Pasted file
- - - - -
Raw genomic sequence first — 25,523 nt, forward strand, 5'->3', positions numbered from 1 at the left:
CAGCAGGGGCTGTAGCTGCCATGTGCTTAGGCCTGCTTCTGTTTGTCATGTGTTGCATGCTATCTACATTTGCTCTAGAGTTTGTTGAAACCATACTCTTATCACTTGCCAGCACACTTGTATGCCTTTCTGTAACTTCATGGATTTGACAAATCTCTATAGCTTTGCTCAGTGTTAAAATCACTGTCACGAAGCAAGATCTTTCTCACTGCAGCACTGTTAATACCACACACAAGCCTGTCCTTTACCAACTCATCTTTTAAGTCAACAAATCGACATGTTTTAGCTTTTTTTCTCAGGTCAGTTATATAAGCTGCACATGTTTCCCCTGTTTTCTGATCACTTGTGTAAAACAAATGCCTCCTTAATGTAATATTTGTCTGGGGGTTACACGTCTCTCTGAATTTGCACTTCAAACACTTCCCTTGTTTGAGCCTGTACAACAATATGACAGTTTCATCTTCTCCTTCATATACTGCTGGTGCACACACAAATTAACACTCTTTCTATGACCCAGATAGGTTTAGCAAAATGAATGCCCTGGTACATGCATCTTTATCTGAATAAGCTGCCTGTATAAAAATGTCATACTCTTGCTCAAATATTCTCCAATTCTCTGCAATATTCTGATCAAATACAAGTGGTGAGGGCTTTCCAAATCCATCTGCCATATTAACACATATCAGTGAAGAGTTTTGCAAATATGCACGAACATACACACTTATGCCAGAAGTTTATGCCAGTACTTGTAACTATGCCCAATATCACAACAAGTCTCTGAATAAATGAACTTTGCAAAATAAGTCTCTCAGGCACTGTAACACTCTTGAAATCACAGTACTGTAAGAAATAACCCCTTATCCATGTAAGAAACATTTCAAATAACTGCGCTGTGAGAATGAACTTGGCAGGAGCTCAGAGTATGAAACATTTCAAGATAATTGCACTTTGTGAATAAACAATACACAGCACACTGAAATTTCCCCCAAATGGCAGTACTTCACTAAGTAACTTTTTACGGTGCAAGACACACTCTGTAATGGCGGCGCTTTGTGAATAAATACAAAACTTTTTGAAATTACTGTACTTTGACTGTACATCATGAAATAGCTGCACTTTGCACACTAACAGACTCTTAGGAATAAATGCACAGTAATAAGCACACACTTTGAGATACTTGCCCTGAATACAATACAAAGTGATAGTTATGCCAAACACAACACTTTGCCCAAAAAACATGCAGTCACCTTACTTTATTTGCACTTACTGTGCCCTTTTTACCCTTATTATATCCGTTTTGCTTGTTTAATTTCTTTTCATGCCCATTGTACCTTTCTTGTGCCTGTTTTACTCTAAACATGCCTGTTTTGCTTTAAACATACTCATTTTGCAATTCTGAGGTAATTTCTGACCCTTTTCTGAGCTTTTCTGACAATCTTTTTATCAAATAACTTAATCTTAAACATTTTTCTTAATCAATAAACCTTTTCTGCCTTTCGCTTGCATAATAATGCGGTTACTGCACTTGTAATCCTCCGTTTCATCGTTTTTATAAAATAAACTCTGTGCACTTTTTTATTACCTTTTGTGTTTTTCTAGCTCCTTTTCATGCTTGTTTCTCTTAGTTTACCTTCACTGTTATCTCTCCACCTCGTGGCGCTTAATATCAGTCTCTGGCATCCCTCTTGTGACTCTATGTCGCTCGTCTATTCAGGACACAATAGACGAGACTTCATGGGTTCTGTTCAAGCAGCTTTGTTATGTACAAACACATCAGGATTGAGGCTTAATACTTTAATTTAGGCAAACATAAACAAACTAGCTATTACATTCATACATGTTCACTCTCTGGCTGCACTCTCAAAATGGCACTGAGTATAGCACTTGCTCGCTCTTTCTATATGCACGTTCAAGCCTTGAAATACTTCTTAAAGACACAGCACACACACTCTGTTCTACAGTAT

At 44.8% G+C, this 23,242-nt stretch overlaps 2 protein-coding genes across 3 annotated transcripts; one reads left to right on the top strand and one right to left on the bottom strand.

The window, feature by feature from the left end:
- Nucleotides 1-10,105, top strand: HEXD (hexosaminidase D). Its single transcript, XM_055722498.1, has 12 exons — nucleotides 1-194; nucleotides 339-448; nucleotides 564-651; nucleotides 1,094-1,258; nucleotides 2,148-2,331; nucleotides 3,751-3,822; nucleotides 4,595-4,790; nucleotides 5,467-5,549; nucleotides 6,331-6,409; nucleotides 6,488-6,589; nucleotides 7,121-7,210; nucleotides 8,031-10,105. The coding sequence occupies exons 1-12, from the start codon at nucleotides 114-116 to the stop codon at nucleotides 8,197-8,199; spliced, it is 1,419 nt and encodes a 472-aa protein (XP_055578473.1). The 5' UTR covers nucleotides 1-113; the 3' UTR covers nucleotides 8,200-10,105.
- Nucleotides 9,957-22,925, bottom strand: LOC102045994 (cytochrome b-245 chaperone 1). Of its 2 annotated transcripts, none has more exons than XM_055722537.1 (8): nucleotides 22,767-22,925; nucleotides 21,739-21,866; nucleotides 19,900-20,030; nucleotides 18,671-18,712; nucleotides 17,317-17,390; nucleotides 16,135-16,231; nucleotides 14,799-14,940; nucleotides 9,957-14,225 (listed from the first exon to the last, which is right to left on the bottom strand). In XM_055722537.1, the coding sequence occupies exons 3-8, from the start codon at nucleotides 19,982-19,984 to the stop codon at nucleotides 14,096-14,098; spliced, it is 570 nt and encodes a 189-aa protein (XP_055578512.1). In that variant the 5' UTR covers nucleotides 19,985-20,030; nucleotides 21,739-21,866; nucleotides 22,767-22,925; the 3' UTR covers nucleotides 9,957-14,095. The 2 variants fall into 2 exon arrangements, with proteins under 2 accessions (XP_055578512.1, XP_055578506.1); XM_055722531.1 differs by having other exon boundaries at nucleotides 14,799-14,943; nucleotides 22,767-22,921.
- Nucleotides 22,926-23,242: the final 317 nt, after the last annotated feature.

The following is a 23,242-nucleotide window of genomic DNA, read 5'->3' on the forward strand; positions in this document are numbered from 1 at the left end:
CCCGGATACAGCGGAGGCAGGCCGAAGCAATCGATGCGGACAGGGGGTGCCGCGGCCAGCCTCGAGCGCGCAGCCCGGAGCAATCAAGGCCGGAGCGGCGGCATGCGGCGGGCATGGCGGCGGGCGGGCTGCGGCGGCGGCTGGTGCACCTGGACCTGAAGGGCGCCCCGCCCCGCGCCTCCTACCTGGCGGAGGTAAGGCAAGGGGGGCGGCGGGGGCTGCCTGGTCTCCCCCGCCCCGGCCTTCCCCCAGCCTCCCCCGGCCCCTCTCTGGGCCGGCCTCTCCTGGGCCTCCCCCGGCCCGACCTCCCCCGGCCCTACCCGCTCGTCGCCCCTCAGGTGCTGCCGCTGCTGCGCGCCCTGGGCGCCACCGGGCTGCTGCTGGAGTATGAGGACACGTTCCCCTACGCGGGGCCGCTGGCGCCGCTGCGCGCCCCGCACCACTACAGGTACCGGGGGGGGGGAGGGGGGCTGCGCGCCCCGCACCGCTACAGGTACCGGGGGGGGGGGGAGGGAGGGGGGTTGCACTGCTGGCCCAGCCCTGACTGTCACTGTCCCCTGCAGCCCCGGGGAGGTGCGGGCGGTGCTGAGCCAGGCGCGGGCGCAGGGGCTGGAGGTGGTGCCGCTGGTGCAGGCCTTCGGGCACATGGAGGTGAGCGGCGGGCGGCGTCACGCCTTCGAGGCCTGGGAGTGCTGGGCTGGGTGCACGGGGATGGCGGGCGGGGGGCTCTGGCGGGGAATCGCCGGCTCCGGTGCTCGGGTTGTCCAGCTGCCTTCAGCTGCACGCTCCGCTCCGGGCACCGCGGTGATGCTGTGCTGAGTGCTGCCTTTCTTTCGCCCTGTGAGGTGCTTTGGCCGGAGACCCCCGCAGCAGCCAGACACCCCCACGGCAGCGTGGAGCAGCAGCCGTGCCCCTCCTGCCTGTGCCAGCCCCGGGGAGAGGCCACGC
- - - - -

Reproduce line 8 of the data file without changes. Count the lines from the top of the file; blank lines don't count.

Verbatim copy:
The following is a 23,242-nucleotide window of genomic DNA, read 5'->3' on the forward strand; positions in this document are numbered from 1 at the left end: